Wednesday, 21 November 2012

A Pagan Christmas in High Summer


Saturnalia Man by newalbanian.com
Christmas presents a bit of a problem for me. Obviously there is the problem of the very obvious Christian aspect of this most popular of Western celebrations, and then there is the problem that the most common Pagan twists on this important holiday tend to focus on the winter solstice, which obviously has absolutely no application in the southern hemisphere – where I live and have lived for many years. Another common Pagan re-interpretation of Christmas revolves around Saturnalia – which is worthy but doesn’t completely solve my problem.

Reinventing Christmas by looking to Saturnalia doesn’t work for me for a number of reasons, but the main reason is that Saturnalia begins on the 17th of December and ends before the 24th. This effectively takes it out of contention as a suitable means of reinterpreting Christmas in a manner consistent with Paganism. The people with whom I celebrate Christmas would not have a bar of it. They will not want to replace Christmas with a celebration on the 17th – so close to the 24th and 25th, the days about which they actually care. They will not want to exchange gifts on the 23rd. They will know little about the agricultural and bounteous nature of Saturn, and such stories will not resonate with them. What does resonate with all of us though, as far as Saturnalia goes, is the urge to make merry during this period, to dress up, and to even enjoy a bit of role reversal, or at least upset the status quo in a licentious way. The suggestion that gingerbread men originate in human shaped biscuits made during Saturnalia (perhaps as human sacrifice by proxy?) also appeals for being so dark, deep and primeval. Thus I can certainly begin celebrating the Christmas period in the spirit of Saturnalia, but I cannot replace Christmas with Saturnalia.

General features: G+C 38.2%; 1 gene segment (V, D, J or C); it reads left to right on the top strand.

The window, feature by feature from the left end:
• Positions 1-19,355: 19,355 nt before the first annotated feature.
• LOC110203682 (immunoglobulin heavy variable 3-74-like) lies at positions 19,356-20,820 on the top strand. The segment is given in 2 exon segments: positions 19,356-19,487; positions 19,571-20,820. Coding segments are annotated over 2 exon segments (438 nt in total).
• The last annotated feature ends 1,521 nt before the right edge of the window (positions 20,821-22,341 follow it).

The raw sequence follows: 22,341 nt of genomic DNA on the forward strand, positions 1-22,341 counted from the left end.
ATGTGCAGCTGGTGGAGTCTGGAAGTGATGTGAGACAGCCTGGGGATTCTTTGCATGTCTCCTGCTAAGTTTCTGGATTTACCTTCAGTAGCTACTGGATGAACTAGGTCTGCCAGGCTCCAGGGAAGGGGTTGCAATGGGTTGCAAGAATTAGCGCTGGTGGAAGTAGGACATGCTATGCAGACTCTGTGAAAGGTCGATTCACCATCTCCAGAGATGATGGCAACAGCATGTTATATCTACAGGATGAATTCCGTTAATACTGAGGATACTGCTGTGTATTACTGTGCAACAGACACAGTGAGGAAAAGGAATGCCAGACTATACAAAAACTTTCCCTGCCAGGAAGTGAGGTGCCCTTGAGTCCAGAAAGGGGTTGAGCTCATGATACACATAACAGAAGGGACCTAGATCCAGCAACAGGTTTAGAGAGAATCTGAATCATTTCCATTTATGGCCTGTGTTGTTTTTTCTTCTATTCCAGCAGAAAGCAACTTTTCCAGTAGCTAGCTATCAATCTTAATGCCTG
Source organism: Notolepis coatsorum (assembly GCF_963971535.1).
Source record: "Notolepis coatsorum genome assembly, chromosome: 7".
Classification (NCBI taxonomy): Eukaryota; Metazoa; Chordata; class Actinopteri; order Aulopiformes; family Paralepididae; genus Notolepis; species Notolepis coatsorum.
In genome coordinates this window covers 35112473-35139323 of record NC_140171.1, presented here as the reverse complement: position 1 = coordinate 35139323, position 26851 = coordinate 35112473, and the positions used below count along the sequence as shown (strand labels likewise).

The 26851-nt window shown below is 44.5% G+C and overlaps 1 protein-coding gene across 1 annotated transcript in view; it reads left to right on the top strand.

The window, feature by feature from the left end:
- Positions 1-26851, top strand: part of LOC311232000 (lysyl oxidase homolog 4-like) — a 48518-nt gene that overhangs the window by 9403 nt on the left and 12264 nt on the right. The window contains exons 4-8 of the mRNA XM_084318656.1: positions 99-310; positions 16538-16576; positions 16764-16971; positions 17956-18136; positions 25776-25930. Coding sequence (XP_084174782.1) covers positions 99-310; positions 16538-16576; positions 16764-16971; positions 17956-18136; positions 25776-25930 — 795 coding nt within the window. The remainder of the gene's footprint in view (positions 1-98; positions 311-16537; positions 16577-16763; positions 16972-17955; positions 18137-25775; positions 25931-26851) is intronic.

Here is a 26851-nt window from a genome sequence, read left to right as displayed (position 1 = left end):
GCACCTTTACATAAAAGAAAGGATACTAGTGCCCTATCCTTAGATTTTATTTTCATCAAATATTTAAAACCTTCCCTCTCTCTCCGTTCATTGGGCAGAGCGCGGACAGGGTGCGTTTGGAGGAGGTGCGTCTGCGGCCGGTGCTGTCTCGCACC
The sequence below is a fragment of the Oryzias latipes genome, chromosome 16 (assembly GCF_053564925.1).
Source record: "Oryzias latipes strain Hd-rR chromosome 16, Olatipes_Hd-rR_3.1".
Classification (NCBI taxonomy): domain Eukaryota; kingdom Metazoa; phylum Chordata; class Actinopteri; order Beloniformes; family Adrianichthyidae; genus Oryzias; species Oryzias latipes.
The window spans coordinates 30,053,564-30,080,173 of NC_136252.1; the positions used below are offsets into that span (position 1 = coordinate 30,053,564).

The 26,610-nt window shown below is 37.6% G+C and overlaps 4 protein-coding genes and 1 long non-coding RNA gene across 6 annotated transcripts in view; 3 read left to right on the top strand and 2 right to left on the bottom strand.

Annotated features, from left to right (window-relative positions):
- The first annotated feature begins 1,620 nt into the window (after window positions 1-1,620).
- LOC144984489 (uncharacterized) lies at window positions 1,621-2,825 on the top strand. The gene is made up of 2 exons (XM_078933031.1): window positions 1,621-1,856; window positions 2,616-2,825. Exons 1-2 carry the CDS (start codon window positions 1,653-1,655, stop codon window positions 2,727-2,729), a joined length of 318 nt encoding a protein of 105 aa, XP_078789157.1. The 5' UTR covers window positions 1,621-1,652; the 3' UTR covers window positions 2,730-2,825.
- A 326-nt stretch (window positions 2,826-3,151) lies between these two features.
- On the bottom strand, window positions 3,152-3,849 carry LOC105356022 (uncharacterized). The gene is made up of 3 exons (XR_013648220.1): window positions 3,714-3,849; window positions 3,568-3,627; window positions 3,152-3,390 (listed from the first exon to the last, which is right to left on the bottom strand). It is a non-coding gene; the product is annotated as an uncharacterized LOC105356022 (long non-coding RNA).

Friday, 2 November 2012

Julian the Apostate – Pagan Hero?

Julian II (the Apostate), solidus, 361 CE
When I first heard about Julian the apostate (also known as Julian the philosopher)  the last polytheistic emperor of Rome, who attempted to reinvigorate the old ways throughout the Roman Empire after decades of Christian rule  I was naturally pretty interested. My initial impression was that he must of been amongst the last of the old school Romans bravely trying to push back the tide of Christianity. As I have learned more about him, and his times, I have come to realise that this was a naïve and self-serving perspective. I know now that Julian the apostate was an infinitely more complex character than I could have ever imagined and perhaps, ultimately, an unknowable one at that.